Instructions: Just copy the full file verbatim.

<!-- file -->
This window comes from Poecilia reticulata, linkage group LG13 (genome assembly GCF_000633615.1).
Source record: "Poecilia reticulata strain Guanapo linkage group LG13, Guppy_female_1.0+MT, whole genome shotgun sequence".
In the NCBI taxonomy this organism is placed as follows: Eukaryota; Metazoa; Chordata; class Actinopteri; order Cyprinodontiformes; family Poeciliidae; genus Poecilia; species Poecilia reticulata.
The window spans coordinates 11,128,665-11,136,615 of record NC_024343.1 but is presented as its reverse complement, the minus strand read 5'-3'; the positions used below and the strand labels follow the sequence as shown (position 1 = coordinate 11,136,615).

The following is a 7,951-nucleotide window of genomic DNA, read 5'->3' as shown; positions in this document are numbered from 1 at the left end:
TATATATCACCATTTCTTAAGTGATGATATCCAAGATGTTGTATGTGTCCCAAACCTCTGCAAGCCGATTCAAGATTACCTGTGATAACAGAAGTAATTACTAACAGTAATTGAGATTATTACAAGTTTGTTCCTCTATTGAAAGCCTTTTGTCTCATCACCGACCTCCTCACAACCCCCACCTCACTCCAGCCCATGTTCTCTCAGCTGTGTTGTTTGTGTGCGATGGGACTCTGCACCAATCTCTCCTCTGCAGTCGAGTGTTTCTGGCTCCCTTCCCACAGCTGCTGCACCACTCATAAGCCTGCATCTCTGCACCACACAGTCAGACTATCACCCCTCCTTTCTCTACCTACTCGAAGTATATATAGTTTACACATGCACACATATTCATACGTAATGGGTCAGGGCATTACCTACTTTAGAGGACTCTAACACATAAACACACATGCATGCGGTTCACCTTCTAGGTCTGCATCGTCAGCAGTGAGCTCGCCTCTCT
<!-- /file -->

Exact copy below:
This window comes from Poecilia reticulata, linkage group LG13 (genome assembly GCF_000633615.1).
Source record: "Poecilia reticulata strain Guanapo linkage group LG13, Guppy_female_1.0+MT, whole genome shotgun sequence".
In the NCBI taxonomy this organism is placed as follows: Eukaryota; Metazoa; Chordata; class Actinopteri; order Cyprinodontiformes; family Poeciliidae; genus Poecilia; species Poecilia reticulata.
The window spans coordinates 11,128,665-11,136,615 of record NC_024343.1 but is presented as its reverse complement, the minus strand read 5'-3'; the positions used below and the strand labels follow the sequence as shown (position 1 = coordinate 11,136,615).

The following is a 7,951-nucleotide window of genomic DNA, read 5'->3' as shown; positions in this document are numbered from 1 at the left end:
TATATATCACCATTTCTTAAGTGATGATATCCAAGATGTTGTATGTGTCCCAAACCTCTGCAAGCCGATTCAAGATTACCTGTGATAACAGAAGTAATTACTAACAGTAATTGAGATTATTACAAGTTTGTTCCTCTATTGAAAGCCTTTTGTCTCATCACCGACCTCCTCACAACCCCCACCTCACTCCAGCCCATGTTCTCTCAGCTGTGTTGTTTGTGTGCGATGGGACTCTGCACCAATCTCTCCTCTGCAGTCGAGTGTTTCTGGCTCCCTTCCCACAGCTGCTGCACCACTCATAAGCCTGCATCTCTGCACCACACAGTCAGACTATCACCCCTCCTTTCTCTACCTACTCGAAGTATATATAGTTTACACATGCACACATATTCATACGTAATGGGTCAGGGCATTACCTACTTTAGAGGACTCTAACACATAAACACACATGCATGCGGTTCACCTTCTAGGTCTGCATCGTCAGCAGTGAGCTCGCCTCTCT